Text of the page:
Hospitals who are held to higher standards Kelly McHugh Aiken 2012 they contest

Hospitals who are held to higher standards kelly

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Hospitals, who are held to higher standards (Kelly, McHugh, Aiken, 2012), they contest it should not negatively reflect their findings. The author also investigates past practices in relation to unnecessary placement of urinary catheters in the emergency department (Carter, Pallin, Mandel, Sinnette, & Schuur 2016) in order to identify the changing trends. Discussion of M e t h o d olo g y The author used a qualitative analysis from six emergency departments using conventional analysis of the information derived from 52 interviews including nine focus groups, 25 PAGE 8
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Task 1 Evidence-Based Practice and Applied Nursing Research of the 52 were nurse leaders and clinical nurses in the Emergency Department (Carter, Pallin, Mandel, Sinnette, & Schuur 2016). Focus groups took place when researcher were on site. Some of the interviews also took place on- site, while other were via telephone. The interviews and focus group meetings were audio-taped and were transcribed word-for word. Conventional content analysis was used to analyze the information “in NVivo (QSR International Pty Ltd, version 9, 2010)” (Carter, Pallin, Mandel, Sinnette, & Schuur 2016). They also investigated ED’s that were utilizing criteria that defined and followed policies of necessity for urinary catheter placement, as well as tracking its effect on the reduction of UC insertions (Carter, Pallin, Mandel, Sinnette, & Schuur 2016). In order to ascertain what actions the nurse leaders performed that contributed to the inclusion and performance by the clinical nurses, the primary author all of the gathered information and reviewed the findings with the study authors so that an agreement was concluded to the validity of the collected data (Carter, Pallin, Mandel, Sinnette, & Schuur 2016). Data An aly s i s Interviews were implemented on ED nurses, nurse leaders, physicians, physician leaders, hospital leaders, infection prevention personnel, midlevel providers and ancillary staff. They looked at existing CAUTI prevention programs, who was responsible for implementing them, carrying them out, and what was being done to facilitate awareness and adherence to better outcomes. A research team put together summaries focusing on common themes among all of them. In validating their findings, their focus groups were the nurse leader’s in reference to what kind of programs, interventions, and tools used to tackle the CAUTI debacle. This is how they could validate their claims in order to provide reliability and credibility to their findings (Carter, Pallin, Mandel, Sinnette, & Schuur 2016). Researcher’s Conclusion The researchers found that nurse leaders play an integral part in implementing and sustaining CAUTI prevention programs. Their efforts have made an impact by educating staff on the present dangers and potential harm UC’s can be to patients, empowering nurses to be proactive, advocating working as a team with the physicians and having a questioning attitude with regards to the necessity of UC placement if they feel it does not meet current criteria.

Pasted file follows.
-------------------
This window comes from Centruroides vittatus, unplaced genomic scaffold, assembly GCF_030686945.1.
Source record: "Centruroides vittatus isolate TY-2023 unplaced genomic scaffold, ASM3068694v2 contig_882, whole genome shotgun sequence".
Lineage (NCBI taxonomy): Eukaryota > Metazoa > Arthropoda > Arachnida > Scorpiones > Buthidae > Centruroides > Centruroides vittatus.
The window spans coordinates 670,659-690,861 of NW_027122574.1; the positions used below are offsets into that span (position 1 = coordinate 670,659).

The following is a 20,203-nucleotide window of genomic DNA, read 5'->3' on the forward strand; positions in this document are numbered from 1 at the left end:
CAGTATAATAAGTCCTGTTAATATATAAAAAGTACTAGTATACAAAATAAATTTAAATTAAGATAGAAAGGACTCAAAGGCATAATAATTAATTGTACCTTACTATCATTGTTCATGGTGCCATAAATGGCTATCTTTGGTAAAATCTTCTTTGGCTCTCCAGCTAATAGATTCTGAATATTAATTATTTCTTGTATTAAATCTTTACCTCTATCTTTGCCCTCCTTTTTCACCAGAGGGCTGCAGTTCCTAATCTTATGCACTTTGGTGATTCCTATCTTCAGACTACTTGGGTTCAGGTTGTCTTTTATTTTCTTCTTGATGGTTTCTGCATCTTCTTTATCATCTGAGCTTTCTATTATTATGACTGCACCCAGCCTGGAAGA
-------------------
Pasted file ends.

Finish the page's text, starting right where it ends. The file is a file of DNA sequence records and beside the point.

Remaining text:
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  • Winter '18
  • Qualitative Research, urinary tract infection, Urinary catheterization, urinary catheter, Applied Nursing Research, C361

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